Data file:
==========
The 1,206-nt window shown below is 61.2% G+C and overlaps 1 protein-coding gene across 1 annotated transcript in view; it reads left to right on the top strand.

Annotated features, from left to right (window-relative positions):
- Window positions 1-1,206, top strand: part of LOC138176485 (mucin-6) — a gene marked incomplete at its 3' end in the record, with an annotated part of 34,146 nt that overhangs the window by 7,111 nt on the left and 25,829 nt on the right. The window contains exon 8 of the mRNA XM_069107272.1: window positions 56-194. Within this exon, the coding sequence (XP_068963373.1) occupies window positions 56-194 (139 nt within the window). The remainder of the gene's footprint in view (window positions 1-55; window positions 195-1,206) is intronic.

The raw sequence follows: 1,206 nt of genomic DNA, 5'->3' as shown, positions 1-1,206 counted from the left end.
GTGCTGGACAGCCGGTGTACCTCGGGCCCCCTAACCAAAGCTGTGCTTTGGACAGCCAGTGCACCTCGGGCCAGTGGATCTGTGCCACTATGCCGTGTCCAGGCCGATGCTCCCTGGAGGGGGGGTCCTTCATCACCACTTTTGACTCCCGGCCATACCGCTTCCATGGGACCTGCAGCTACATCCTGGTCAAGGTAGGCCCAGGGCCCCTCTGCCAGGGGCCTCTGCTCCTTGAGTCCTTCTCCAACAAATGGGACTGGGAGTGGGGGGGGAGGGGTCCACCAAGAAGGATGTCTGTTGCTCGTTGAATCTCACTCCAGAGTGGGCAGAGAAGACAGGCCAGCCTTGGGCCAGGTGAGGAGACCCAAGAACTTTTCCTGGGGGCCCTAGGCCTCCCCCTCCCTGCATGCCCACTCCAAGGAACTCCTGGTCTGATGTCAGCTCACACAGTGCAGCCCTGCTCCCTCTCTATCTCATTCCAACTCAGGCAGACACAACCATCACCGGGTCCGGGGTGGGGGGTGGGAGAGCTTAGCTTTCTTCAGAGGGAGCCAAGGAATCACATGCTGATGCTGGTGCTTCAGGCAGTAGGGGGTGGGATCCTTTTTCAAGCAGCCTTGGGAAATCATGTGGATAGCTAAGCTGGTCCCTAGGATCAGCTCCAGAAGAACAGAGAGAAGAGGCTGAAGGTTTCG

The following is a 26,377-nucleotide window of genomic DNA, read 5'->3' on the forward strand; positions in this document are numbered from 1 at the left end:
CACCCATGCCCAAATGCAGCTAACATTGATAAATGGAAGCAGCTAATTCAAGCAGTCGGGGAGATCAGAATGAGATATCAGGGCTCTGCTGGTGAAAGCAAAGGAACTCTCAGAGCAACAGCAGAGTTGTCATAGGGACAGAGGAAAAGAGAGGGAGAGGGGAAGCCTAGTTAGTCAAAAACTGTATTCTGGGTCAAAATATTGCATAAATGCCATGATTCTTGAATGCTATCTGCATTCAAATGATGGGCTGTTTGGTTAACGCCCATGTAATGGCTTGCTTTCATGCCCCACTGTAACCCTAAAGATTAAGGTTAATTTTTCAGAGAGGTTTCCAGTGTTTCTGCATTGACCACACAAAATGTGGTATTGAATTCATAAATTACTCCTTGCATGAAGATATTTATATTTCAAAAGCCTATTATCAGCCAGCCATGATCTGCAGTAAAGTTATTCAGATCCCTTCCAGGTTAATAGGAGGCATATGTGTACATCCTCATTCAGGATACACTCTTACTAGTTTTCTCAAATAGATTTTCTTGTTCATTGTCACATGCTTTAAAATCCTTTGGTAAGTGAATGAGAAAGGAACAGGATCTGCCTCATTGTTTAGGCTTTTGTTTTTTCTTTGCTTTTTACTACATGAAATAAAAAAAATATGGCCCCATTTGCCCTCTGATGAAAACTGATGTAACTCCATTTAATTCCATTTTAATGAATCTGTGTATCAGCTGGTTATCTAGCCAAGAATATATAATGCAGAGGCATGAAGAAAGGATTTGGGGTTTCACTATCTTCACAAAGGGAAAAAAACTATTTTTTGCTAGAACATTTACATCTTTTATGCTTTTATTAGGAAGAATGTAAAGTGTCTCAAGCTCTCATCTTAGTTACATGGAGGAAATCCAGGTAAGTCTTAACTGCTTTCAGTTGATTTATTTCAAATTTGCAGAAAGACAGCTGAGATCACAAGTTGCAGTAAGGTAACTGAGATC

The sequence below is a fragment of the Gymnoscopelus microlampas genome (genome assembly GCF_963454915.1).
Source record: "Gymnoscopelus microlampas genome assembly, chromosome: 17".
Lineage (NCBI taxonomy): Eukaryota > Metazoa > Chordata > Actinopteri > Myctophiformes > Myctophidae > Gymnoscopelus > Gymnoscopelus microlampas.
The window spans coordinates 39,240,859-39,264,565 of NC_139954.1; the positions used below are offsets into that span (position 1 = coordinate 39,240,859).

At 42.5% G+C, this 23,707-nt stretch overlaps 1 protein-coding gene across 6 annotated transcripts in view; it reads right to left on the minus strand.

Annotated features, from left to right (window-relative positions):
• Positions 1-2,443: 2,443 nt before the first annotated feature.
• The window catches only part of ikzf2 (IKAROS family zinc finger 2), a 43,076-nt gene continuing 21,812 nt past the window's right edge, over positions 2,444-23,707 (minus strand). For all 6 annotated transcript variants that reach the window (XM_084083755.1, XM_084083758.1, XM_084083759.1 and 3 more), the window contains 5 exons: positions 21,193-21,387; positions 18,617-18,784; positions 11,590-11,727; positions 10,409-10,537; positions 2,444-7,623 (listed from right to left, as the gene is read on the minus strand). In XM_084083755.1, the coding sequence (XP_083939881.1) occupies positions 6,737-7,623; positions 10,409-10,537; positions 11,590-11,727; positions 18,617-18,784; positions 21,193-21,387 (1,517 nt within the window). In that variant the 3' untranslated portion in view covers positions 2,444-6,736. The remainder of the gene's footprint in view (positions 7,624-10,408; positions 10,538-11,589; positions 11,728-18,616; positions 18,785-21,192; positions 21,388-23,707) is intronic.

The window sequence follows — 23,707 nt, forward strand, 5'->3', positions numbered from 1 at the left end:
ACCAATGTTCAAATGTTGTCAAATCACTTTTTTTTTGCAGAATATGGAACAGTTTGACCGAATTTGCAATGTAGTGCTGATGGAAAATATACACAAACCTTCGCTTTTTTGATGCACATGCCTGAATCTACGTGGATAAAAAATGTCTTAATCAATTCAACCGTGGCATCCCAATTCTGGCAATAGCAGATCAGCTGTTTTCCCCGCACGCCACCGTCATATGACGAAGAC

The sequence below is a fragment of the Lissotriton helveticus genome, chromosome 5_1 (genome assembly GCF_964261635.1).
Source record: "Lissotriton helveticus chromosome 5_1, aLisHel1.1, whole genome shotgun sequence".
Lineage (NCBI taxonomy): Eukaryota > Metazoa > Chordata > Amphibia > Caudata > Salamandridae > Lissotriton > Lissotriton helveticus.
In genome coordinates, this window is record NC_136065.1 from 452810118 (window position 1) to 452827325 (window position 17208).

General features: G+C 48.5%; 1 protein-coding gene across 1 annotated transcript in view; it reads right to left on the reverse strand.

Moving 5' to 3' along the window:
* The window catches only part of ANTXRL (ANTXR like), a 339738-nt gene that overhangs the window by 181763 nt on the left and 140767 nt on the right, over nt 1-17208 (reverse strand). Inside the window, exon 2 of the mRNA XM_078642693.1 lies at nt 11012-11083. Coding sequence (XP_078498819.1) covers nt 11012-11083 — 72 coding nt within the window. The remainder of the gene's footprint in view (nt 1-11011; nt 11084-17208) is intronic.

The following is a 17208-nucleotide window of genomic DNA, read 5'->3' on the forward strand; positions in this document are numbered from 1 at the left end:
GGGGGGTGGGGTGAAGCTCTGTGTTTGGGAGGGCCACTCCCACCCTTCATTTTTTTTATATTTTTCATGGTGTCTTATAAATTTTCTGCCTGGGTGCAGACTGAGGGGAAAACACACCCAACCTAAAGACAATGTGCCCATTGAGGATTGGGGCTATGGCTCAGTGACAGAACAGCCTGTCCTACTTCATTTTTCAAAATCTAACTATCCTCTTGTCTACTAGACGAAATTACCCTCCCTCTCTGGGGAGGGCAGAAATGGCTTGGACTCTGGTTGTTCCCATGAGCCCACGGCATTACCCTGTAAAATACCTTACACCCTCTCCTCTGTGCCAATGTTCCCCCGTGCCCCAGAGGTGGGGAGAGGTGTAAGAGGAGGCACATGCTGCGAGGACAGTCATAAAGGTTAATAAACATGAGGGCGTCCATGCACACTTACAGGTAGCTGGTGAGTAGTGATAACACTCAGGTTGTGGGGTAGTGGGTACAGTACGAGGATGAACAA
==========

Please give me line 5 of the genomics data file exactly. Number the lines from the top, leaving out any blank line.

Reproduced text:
GTGCTGGACAGCCGGTGTACCTCGGGCCCCCTAACCAAAGCTGTGCTTTGGACAGCCAGTGCACCTCGGGCCAGTGGATCTGTGCCACTATGCCGTGTCCAGGCCGATGCTCCCTGGAGGGGGGGTCCTTCATCACCACTTTTGACTCCCGGCCATACCGCTTCCATGGGACCTGCAGCTACATCCTGGTCAAGGTAGGCCCAGGGCCCCTCTGCCAGGGGCCTCTGCTCCTTGAGTCCTTCTCCAACAAATGGGACTGGGAGTGGGGGGGGAGGGGTCCACCAAGAAGGATGTCTGTTGCTCGTTGAATCTCACTCCAGAGTGGGCAGAGAAGACAGGCCAGCCTTGGGCCAGGTGAGGAGACCCAAGAACTTTTCCTGGGGGCCCTAGGCCTCCCCCTCCCTGCATGCCCACTCCAAGGAACTCCTGGTCTGATGTCAGCTCACACAGTGCAGCCCTGCTCCCTCTCTATCTCATTCCAACTCAGGCAGACACAACCATCACCGGGTCCGGGGTGGGGGGTGGGAGAGCTTAGCTTTCTTCAGAGGGAGCCAAGGAATCACATGCTGATGCTGGTGCTTCAGGCAGTAGGGGGTGGGATCCTTTTTCAAGCAGCCTTGGGAAATCATGTGGATAGCTAAGCTGGTCCCTAGGATCAGCTCCAGAAGAACAGAGAGAAGAGGCTGAAGGTTTCG